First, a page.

“Project” management

What to do when some believer makes you their “project”? This Reddit thread has an interesting discussion of how to handle it when someone makes a concerted, ongoing effort  to convert you.

I have to say, I think it would be really cool if some believer wanted to make me their “project,” because I’d feel like I had permission to really defend my worldview and even criticize theirs (of course, it would be different if the believer in question was my boss or someone I absolutely had to remain on good terms with).

Even if they turned out (like many people) to be considerably less happy on the receiving end of the treatment they’re happy to dish out, I’d feel like I had the moral high ground (or at least moral equivalency). And if they ever objected to my treatment of them, I’d have a jumping-off point for discussing whether their (equivalent) treatment of me was appropriate.

The problem is, what if it’s not an out-in-the-open “project” per se, but more of a pattern of dropping hints, leaving Bibles on your desk, or that sort of thing? Can you handle it the same way? Should you? If you make a point of doing a “tit for tat” then it may be your actions, rather than the other person’s, that bring the conflict out in the open.

And, of course, the whole moral “high ground” or “equivalency” thing may not be perceived by others the same way it’s perceived by you. In this society, people who are pushy about their religion are classified as “religious,” while people who are pushy about their atheism are branded as “militant.”

(pic via ORTHODIXIE)

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3 responses to this post.

  1. I ran into that guy last summer while playing a disc golf tournament. He was a youth minister in my 4some and my atheism came up in conversation. I immediately became his “project”. It’s not as much fun as it sounds.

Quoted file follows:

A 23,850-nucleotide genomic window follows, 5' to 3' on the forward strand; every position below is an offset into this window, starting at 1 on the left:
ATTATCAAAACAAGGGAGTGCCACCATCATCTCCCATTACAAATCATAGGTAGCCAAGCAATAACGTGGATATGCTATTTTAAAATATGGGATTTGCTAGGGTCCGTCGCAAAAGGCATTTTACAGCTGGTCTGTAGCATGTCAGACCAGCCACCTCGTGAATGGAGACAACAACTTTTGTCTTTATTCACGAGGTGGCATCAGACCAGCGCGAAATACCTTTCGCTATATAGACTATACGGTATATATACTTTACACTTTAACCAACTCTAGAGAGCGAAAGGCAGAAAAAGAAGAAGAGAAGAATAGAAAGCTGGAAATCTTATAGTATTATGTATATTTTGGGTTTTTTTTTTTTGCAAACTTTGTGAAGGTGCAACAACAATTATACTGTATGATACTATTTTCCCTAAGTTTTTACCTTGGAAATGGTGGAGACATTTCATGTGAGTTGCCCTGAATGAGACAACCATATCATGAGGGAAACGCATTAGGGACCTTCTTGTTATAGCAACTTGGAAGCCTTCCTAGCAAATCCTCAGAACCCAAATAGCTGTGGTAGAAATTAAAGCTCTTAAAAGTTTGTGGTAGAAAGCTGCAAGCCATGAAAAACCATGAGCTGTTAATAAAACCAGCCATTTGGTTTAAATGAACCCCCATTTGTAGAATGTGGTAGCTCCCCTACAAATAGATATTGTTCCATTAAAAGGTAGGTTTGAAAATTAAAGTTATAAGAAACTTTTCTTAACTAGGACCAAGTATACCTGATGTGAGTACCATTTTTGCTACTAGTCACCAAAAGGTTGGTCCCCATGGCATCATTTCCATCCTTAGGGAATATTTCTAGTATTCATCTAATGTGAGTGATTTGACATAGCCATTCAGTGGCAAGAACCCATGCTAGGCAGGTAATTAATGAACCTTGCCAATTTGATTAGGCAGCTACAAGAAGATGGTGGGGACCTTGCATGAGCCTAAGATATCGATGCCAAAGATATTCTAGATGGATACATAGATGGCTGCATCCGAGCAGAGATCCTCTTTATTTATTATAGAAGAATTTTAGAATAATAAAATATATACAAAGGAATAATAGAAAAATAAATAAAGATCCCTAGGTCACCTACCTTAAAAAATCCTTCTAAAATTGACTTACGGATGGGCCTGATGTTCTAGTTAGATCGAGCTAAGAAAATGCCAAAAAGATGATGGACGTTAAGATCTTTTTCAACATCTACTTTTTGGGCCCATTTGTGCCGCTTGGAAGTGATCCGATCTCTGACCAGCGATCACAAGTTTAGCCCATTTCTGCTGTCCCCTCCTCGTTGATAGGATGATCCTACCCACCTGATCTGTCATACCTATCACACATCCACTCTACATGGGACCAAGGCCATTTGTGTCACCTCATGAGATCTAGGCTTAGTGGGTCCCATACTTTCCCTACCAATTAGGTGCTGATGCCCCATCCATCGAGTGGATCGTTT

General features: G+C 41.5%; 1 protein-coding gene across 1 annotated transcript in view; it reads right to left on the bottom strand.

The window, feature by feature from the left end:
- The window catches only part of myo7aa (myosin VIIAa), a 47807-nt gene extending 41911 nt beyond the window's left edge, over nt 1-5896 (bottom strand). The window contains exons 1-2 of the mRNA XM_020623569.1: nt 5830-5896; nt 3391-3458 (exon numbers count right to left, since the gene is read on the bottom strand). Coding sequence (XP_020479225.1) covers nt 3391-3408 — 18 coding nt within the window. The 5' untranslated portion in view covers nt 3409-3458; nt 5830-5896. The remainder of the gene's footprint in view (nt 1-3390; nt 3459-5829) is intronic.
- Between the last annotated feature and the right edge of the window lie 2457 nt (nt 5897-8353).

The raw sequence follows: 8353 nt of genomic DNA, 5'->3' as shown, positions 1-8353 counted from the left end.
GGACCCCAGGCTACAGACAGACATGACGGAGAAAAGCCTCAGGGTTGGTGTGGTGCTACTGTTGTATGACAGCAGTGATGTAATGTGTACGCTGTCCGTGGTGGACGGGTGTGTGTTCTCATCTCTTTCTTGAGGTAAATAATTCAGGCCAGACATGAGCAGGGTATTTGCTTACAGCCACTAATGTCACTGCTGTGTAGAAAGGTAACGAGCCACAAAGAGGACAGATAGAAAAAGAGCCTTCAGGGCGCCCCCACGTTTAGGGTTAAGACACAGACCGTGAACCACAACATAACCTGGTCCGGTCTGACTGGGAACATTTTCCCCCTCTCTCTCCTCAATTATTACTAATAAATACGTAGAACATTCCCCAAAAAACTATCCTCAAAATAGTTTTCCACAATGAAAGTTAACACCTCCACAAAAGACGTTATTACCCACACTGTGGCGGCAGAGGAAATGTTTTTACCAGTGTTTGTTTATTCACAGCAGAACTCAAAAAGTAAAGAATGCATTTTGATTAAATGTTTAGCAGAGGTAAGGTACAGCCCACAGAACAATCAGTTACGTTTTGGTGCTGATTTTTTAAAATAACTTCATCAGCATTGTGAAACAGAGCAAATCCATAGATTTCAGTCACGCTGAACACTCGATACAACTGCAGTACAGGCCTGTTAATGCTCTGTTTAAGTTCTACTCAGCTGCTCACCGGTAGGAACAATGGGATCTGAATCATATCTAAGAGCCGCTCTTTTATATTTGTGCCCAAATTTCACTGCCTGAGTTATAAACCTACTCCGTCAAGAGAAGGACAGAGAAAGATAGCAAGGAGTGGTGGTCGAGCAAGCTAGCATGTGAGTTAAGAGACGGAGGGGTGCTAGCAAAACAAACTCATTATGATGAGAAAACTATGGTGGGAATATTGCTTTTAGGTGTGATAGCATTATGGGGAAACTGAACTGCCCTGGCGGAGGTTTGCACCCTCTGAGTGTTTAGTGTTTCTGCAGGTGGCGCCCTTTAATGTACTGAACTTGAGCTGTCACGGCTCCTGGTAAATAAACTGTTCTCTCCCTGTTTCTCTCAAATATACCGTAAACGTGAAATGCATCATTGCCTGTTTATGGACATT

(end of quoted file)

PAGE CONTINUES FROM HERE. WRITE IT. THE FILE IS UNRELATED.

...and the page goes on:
Reply

  2. I was at work one day, being a sales associate, when a customer approached me under the false pretense that she wanted to buy something. I’d spent too much time with her as she yammered on and then talked about religion, handing me a pamphlet and leaving: I’d been hood-winked, horn-swaggled. I hate when the word “Atheists” is put on religious pamphlets to think they’re a group that can easily be swayed. I realized that believers see us as rebellious children turning their backs on their father, whereas we see believers still believing in Santa Claus.

    Not spamming or anything, but a friend of mine, Jeffrey Olsson from Winnipeg, Manitoba, has his own blog about rational thinking and atheism.

    Reply

  3. As enticing as putting them in their proper place would seem, I know that it would be a waste of my time and energy in the end. So instead of giving in to the urge to purge, I just walk away while thinking the words their God in Human’s clothing is supposed to have said: “Forgive them, for they know not what they do.” Of course my interpretation of what that statement means is entirely different from theirs. To me it means: “I’ll acknowledge your existence no longer, and will leave you now to your fate.”

    Reply

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